These decisions do not directly answer the question before the Court, but they do demonstrate that Pennsylvania courts recognize important distinctions between registration of ATVs under the SATVL and registration of motor vehicles under the Vehicle Code. These cases support the conclusion that, under Pennsylvania law, an ATV is "not subject to motor vehicle registration."

The courts of other jurisdictions with similar statutory schemes for the registration of motor vehicles and ATVs, interpreting nearly identical policy provisions, have also concluded that requiring registration of ATVs with an environmental or revenue agency for limited purposes does not subject an ATV to "motor vehicle" registration. See, e.g., Am. Family Mut. Ins. Co. v. Peck, 169 S.W.3d 563, 567-69 (Mo. Ct. App. 2005) (relying in part on Pelter); Concord Gen. Mut. Ins. Co. v. Woods, 824 A.2d 572, 575-78 (Vt. 2003); MacLean v. Hingham Mut. Fire Ins. Co., 750 N.E.2d 494, 496-98 (MasS.Ct. App. 2001); and cf. Safeco Ins. Co. of Am. v. Clifford, 896 F. Supp. 1032, 1037 (D. Ore. 1995) (finding ATV subject to motor vehicle registration because Oregon statute stated that registration of ATVs was to be "administered in the same manner and have the same effect as registration" of other motor vehicles). Although these decisions are not controlling, their reasoning is persuasive.

Based on the important distinctions between the Vehicle Code and the SATVL, the Pennsylvania decisions described above, and the analogous cases from jurisdictions with similar statutory schemes, the Court predicts that the Pennsylvania Supreme Court would conclude that the requirement that an ATV be registered under the SATVL does not subject the ATV to motor vehicle registration within the meaning of the policy exclusion at issue.

This conclusion gives full effect to all the terms of the exception. To hold that the exception is inapplicable because a vehicle is subject to any type of registration would read"motor vehicle" out of the term "not subject to motor vehicle registration." Such a reading contravenes basic principles of insurance contract interpretation. Mut. of Omaha Ins. Co. v. Bosses, 237 A.2d 218, 220 (Pa. 1968) ("[T]he cardinal principle of interpretation is that an insurance policy must be construed in such a manner as to give effect to all of its provisions. Nor may it be construed in such a way as to render any part of it useless and unnecessary.").

This conclusion is further supported by a common sense interpretation of the policy terms. Kvaerner, 908 A.2d at 897 ("Words of common usage in an insurance policy are construed according to their natural, plain, and ordinary sense."). In determining the meaning of the term "not subject to motor vehicle registration", the Court must consider the intent of the term in the context of the entire policy. 401 Fourth Street, Inc. v. Investors Ins. Group, 879 A.2d 166, 171 (Pa. 2005) ("[W]e will not consider merely individual terms utilized in the insurance contract, but the entire insurance provision to ascertain the intent of the parties."). The purpose of the motor vehicle exclusion in a homeowners policy is to exclude coverage that is provided by an automobile insurance policy. The homeowner who operates a motor vehicle on the highways is expected to procure coverage for the vehicle under an auto policy in at least the amount required by statute. The exception to the exclusion, however, brings back within the coverage provided by a homeowners policy those vehicles that are generally operated in or around the homeowner's property, rather than on the highways, and which are typically not covered by an automobile policy.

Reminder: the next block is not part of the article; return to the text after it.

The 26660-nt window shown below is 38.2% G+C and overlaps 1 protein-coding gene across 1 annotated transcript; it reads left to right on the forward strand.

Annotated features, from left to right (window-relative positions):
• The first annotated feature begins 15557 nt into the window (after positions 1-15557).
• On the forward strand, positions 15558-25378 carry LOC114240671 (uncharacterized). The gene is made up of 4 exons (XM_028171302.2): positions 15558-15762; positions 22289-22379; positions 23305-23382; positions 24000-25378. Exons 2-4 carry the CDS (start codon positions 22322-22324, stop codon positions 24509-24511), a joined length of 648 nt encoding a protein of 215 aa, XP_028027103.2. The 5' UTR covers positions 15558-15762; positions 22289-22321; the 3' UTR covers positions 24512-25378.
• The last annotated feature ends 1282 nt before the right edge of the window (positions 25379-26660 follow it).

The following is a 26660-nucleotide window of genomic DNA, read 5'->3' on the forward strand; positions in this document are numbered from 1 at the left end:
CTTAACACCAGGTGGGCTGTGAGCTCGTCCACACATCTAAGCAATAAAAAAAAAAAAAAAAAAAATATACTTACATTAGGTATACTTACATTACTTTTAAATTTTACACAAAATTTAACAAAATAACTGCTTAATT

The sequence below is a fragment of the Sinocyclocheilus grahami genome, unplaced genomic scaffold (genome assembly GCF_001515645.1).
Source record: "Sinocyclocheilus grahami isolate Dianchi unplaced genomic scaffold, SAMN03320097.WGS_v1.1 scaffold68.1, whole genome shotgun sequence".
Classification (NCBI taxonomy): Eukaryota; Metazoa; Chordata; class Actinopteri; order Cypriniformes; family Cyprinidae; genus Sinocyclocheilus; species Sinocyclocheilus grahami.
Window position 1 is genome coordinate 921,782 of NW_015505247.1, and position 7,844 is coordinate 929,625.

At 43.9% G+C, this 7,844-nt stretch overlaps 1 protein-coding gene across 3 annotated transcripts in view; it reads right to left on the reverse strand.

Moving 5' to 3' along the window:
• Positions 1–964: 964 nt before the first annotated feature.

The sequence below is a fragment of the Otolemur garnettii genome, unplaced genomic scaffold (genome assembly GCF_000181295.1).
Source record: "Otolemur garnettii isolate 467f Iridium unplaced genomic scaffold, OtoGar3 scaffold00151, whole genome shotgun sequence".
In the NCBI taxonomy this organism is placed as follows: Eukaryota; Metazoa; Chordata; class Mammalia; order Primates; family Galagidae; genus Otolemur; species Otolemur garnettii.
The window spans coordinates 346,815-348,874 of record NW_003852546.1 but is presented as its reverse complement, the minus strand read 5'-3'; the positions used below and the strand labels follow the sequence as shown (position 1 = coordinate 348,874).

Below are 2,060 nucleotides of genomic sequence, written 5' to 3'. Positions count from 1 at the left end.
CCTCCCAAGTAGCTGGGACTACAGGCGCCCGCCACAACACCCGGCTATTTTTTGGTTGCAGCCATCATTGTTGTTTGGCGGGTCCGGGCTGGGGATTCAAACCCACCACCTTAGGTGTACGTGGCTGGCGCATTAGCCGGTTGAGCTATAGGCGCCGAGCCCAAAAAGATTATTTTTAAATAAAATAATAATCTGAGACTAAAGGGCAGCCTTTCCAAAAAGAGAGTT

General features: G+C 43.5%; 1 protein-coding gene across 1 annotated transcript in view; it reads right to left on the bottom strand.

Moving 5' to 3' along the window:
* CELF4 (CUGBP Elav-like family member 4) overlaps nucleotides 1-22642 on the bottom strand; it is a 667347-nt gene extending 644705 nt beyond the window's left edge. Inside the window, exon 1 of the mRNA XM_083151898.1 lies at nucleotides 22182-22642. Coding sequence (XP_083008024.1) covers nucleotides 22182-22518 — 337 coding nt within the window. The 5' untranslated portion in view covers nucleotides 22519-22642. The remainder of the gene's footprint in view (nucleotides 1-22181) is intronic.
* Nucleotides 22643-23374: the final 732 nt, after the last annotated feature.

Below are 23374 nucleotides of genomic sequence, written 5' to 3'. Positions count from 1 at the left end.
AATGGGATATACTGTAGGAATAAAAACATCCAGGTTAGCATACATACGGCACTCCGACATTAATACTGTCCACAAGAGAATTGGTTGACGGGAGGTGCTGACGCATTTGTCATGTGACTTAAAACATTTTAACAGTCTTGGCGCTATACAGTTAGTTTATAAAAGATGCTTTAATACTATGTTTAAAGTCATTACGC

The ATV at issue here fits comfortably within this second category of vehicles. Interpreting the term "not subject to motor vehicle registration" to provide coverage for the ATV is consistent with the intent of the parties as expressed in the policy terms and fulfills the reasonable exceptions of an insured, reading the policy as a whole. Collister v. Nationwide Life Ins. Co., 388 A.2d 1346, 1353 (Pa. 1978) ("The reasonable expectation of the insured is the focal point of the insurance transaction involved here. Courts should be concerned with assuring that the insurance purchasing public's reasonable expectations are fulfilled."); Brink v. Erie Ins. Group, --- A.2d ---, 2008 WL 54322 at *7 (Pa. Super. Ct. Jan. 4, 2008) ("This Court has often stated that [t]he proper focus regarding issues of coverage under insurance contracts is the reasonable expectation of the insured. In determining the reasonable expectations of the insured, courts must examine the totality of the insurance transaction involved."). The Court finds that Angerson's ATV was "not subject to motor vehicle registration", and therefore falls within the exception to the motor vehicle exclusion. Once again however, this determination does not bring our analysis of the myriad issues present in this case to a close, and we will now proceed to examine the second requirement for application of this exception.

2. Whether the ATV Was on an Insured Location